But the tour goes on, and the band moves on, as the movie delves into subjects that I’m sure almost every rock band could relate to, such as the pressure of importing a new manager as convincingly portrayed by Jimmy Fallon of Saturday Night Live fame, the band being pressure by Russell’s celebrity as in a scene where the band quarrels over the appearance of their new t-shirts, and the process of traveling, as captured in a riotously funny moment when the band, trying out a jet plane instead of a tour bus, encounter a heavy storm and make outrageous confessions in case of a crash.

For this exclusive Bootleg Cut edition of Almost Famous, which has been called simply Untitled, Crowe has included up to 40 minutes of never before seen footage, and I must say, this is one of the most satisfying director’s cut that I have ever seen. The added footage is so good, that I would have agreed to have left it in the original film, but my guess is that Dreamworks didn’t want to take chances on a nearly three hour take, for which box office numbers are usually not that high. One such added scene that is a riot is when Stillwater appears on a radio show, where which the host, stoned out on pot, apparently passes out, and the band members find themselves free to ask and say whatever the *!@% they want, if you can tell what I mean by that.

Bottom line: if you own the original DVD, sell it immediately and pick up this copy. It’s a 2 disc set which also includes the theatrical version. The overall quality is of all around excellence, and the added features are a big treat as well.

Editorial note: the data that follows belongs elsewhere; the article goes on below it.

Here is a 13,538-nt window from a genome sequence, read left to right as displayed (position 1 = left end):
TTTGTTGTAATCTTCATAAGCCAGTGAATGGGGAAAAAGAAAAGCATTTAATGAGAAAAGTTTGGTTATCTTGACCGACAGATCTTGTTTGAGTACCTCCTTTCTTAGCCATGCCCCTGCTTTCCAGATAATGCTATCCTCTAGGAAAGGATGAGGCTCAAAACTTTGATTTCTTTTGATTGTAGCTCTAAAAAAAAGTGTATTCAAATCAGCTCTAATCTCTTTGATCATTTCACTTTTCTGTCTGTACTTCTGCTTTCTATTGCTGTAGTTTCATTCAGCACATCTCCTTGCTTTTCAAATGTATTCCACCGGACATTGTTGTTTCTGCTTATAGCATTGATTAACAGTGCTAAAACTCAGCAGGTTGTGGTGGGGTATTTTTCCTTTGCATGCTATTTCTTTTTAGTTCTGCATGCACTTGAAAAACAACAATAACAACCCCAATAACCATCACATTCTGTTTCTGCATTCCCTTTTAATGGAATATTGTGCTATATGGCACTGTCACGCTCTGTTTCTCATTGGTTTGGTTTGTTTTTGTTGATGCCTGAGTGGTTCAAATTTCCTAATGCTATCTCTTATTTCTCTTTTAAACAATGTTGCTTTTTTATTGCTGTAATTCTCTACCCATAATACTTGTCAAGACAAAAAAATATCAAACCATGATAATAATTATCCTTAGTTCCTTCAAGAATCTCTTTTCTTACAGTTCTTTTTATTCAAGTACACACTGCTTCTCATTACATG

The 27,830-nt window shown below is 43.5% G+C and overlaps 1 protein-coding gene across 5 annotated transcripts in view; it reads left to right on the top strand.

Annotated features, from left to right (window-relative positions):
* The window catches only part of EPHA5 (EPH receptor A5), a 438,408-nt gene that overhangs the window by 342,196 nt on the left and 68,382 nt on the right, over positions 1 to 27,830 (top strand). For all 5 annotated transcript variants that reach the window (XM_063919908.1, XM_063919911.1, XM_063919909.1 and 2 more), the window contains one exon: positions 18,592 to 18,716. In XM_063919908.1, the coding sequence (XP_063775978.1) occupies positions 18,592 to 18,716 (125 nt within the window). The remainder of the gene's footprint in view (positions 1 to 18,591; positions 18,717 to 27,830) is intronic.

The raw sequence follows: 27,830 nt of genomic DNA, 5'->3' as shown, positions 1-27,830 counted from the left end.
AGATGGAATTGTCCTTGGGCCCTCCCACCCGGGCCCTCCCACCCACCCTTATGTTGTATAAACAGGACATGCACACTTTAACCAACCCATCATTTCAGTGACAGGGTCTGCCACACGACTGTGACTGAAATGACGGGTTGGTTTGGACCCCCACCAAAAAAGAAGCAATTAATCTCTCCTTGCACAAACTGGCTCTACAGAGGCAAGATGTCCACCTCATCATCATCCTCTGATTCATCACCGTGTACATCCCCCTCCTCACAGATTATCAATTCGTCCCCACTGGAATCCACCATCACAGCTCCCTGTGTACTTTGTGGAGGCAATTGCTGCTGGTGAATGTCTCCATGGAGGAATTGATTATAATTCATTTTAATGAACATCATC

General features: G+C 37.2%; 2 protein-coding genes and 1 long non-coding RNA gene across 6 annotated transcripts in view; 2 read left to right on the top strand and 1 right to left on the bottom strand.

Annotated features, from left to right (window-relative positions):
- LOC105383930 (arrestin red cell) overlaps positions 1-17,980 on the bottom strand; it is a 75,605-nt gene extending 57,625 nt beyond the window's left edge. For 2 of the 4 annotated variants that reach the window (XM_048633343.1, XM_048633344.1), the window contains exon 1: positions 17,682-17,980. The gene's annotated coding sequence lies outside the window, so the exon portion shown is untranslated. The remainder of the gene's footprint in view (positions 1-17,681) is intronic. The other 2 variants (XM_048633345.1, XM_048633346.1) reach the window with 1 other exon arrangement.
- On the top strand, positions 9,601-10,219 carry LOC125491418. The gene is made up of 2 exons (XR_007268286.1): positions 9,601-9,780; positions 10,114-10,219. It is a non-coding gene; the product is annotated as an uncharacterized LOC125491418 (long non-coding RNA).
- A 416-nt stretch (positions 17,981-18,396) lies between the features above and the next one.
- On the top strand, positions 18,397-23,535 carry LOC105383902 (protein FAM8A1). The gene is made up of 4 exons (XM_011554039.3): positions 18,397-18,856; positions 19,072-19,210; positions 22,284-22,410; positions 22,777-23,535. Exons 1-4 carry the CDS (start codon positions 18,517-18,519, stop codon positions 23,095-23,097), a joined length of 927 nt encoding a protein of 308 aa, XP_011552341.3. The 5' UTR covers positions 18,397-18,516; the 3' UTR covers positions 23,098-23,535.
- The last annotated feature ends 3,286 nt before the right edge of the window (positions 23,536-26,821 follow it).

Video ****

For both the Bootleg and Theatrical editions, the video transfer is pretty much the same, which is that of pure digital excellence from the folks at Dreamworks, who are masters at creating knockout discs from an all-around perspective. This is a purely flawless, clean and crisp presentation, with perfectly vibrant colors and no image flaws whatsoever. Image is sharp and strong throughout, with no sign of compression of softness. Dynamite work!

Audio ****

Again, much like the original disc, the audio track is of the same remarkable quality. Music is contained in nearly every scene of the movie, with classic tracks by that of Rod Stewart and The Who being heard in striking 5.1 digital form. The standout moments, of course, are the scenes where Stillwater performs in concert, which carries the sound and feel of an actual live show, with everything from the music to the roar of the crowd being picked up from various speaker channels. One of Dreamworks’ most remarkable audio transfers to date.

Features ****

Since we already carry a review of the original Almost Famous disc, I won’t get into that. All of the original features are included on disc 2, along with the original version of the movie.

If you’re a fan of this movie, you owe it to yourself to pick up this disc, because it’s got some remarkable extras included on it. The Bootleg Edition, which is Disc 1, includes a running commentary by Cameron Crowe, which is needless to say, extremely insightful as the movie is. Also featured is a BBC interview with the real Lester Bangs, a behind the scenes exclusive titled B-Sides, some original Rolling Stone articles with introductions by Crowe, and Crowe’s own personal list of his top favorite albums of 1973.

Also included is an added bonus, a music CD containing 6 songs by Stillwater, including a few never before released tracks.

A remarkably marvelous package!

Summary:

Almost Famous is one of those rare movies that you will just want to watch repeatedly time and time again. It’s one of the best feel-good films you’ll ever come across, and any lover of music in general will fall in love with this piece instantly. Congrats to Cameron Crowe for giving us his heart and his story.